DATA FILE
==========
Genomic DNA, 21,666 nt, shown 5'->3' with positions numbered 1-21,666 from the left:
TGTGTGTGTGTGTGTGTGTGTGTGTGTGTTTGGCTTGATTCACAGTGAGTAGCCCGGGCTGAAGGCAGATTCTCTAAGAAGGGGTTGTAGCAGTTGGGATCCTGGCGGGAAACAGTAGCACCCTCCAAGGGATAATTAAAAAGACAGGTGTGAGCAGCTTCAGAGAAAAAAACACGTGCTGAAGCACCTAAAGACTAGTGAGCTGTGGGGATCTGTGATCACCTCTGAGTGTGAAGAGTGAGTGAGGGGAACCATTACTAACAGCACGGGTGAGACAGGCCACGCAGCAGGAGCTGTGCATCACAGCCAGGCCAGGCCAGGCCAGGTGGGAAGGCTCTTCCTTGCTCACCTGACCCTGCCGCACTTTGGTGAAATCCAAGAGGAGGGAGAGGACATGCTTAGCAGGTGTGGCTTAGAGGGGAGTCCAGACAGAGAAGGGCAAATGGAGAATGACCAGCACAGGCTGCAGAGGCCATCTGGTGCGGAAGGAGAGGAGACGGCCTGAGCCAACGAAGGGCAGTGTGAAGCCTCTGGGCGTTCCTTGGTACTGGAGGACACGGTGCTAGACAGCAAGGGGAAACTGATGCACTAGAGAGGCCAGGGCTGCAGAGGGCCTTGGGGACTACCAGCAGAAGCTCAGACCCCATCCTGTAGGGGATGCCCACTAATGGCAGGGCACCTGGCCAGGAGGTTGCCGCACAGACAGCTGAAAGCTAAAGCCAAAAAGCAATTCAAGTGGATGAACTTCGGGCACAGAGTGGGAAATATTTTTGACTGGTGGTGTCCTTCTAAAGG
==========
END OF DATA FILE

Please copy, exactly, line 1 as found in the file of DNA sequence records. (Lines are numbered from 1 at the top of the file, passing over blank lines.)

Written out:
Genomic DNA, 21,666 nt, shown 5'->3' with positions numbered 1-21,666 from the left: